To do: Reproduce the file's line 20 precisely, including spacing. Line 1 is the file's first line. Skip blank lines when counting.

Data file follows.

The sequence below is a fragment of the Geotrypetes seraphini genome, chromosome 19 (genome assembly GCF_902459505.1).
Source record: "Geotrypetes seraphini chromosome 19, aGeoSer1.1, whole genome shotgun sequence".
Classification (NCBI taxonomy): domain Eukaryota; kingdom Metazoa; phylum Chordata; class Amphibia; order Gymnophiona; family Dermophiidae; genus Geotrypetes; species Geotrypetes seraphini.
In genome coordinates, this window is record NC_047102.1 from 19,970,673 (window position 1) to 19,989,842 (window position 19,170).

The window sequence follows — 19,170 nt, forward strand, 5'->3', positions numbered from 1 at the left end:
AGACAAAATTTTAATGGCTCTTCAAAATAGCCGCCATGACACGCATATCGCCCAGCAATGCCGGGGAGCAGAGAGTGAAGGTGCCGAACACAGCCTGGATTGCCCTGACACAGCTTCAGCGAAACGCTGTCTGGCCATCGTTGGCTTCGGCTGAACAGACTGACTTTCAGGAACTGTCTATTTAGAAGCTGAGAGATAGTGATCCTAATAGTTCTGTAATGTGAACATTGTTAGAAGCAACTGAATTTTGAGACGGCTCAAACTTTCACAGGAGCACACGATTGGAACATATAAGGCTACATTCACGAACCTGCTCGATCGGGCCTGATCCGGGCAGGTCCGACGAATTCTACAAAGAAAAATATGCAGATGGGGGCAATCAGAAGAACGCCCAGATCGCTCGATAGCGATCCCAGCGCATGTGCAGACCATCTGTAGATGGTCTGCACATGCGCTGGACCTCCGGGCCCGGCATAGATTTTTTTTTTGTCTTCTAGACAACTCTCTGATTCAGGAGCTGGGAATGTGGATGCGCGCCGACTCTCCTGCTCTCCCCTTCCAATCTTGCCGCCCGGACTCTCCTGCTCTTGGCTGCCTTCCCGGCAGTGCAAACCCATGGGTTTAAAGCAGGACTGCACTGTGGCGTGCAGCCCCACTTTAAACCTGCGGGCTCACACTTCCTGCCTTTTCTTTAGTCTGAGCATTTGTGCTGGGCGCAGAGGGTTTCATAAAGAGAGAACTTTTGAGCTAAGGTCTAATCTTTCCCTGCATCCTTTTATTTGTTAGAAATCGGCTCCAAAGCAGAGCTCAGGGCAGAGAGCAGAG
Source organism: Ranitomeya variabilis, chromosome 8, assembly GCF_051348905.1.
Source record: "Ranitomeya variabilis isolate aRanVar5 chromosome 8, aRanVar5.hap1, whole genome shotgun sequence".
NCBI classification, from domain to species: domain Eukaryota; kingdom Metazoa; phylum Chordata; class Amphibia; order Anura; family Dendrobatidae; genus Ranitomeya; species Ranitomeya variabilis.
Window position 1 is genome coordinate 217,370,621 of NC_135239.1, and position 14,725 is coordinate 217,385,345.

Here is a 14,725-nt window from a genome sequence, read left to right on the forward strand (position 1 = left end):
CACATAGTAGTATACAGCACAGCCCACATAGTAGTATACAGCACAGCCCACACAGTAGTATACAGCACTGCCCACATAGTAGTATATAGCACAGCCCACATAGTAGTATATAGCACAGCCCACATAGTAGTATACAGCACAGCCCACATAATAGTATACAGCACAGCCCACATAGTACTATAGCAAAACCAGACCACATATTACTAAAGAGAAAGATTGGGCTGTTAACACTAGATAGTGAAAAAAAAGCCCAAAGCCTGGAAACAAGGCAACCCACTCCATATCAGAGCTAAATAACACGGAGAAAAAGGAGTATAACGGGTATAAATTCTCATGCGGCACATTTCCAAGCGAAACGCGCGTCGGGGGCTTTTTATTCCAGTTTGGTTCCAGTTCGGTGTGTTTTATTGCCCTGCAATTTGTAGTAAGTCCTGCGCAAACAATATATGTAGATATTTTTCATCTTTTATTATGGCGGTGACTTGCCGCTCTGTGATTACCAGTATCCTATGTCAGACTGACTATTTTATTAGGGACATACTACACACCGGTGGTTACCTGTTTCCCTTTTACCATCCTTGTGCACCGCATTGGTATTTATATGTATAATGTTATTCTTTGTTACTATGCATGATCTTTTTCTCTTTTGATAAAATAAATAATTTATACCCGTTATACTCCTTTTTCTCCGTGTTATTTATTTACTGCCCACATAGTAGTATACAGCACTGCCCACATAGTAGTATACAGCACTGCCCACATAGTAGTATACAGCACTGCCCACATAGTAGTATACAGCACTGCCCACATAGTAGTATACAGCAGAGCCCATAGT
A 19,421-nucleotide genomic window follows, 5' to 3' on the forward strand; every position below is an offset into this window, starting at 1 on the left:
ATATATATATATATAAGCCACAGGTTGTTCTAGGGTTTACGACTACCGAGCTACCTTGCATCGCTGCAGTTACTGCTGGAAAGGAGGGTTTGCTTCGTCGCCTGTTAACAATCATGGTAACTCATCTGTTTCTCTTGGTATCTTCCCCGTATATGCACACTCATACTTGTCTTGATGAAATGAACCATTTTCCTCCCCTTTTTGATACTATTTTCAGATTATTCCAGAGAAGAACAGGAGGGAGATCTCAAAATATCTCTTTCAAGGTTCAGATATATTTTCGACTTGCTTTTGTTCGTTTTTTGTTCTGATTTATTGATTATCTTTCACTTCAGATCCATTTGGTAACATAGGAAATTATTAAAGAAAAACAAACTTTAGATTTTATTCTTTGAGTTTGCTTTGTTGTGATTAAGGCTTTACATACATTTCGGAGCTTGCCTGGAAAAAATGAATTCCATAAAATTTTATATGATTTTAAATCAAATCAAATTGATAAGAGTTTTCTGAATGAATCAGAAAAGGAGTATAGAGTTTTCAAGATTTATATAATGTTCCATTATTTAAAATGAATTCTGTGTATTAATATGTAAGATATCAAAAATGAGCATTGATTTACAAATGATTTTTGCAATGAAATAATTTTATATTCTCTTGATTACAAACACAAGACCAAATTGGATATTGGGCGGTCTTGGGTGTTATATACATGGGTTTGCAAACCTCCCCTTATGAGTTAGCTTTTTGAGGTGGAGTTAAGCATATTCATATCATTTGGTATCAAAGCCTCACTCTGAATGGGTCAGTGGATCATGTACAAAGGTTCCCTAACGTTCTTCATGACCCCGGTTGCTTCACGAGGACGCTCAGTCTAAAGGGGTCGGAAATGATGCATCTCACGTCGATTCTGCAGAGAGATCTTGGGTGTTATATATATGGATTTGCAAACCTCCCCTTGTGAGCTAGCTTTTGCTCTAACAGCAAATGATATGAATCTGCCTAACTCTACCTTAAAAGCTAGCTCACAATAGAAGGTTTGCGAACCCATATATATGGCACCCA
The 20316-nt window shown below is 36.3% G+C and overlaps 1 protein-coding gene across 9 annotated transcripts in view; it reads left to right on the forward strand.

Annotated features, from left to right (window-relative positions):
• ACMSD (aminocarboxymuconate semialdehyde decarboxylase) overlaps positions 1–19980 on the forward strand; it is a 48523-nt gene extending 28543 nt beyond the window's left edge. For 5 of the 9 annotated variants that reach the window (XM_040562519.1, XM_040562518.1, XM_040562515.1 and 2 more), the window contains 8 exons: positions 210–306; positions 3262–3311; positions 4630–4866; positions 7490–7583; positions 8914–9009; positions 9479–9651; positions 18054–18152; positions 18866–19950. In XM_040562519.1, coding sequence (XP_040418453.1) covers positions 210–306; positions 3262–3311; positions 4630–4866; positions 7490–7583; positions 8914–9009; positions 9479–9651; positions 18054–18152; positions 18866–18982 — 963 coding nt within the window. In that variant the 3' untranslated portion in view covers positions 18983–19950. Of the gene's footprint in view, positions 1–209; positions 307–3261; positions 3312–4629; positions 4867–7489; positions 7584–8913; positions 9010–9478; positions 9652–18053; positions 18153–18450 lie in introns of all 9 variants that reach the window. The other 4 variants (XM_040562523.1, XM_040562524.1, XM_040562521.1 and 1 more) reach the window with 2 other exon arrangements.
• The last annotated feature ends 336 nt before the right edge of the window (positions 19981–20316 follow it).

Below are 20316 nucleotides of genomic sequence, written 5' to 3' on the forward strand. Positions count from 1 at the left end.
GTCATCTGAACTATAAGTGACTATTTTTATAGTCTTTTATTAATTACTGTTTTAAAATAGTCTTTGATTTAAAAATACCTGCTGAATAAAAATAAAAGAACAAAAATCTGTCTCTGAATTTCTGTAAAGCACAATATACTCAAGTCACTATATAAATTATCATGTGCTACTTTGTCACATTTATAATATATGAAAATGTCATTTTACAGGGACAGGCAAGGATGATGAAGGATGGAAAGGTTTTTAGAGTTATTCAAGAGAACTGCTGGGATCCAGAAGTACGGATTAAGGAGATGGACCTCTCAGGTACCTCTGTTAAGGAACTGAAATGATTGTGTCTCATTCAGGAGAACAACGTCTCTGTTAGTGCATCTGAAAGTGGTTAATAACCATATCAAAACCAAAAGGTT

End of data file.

GTCATCTGAACTATAAGTGACTATTTTTATAGTCTTTTATTAATTACTGTTTTAAAATAGTCTTTGATTTAAAAATACCTGCTGAATAAAAATAAAAGAACAAAAATCTGTCTCTGAATTTCTGTAAAGCACAATATACTCAAGTCACTATATAAATTATCATGTGCTACTTTGTCACATTTATAATATATGAAAATGTCATTTTACAGGGACAGGCAAGGATGATGAAGGATGGAAAGGTTTTTAGAGTTATTCAAGAGAACTGCTGGGATCCAGAAGTACGGATTAAGGAGATGGACCTCTCAGGTACCTCTGTTAAGGAACTGAAATGATTGTGTCTCATTCAGGAGAACAACGTCTCTGTTAGTGCATCTGAAAGTGGTTAATAACCATATCAAAACCAAAAGGTT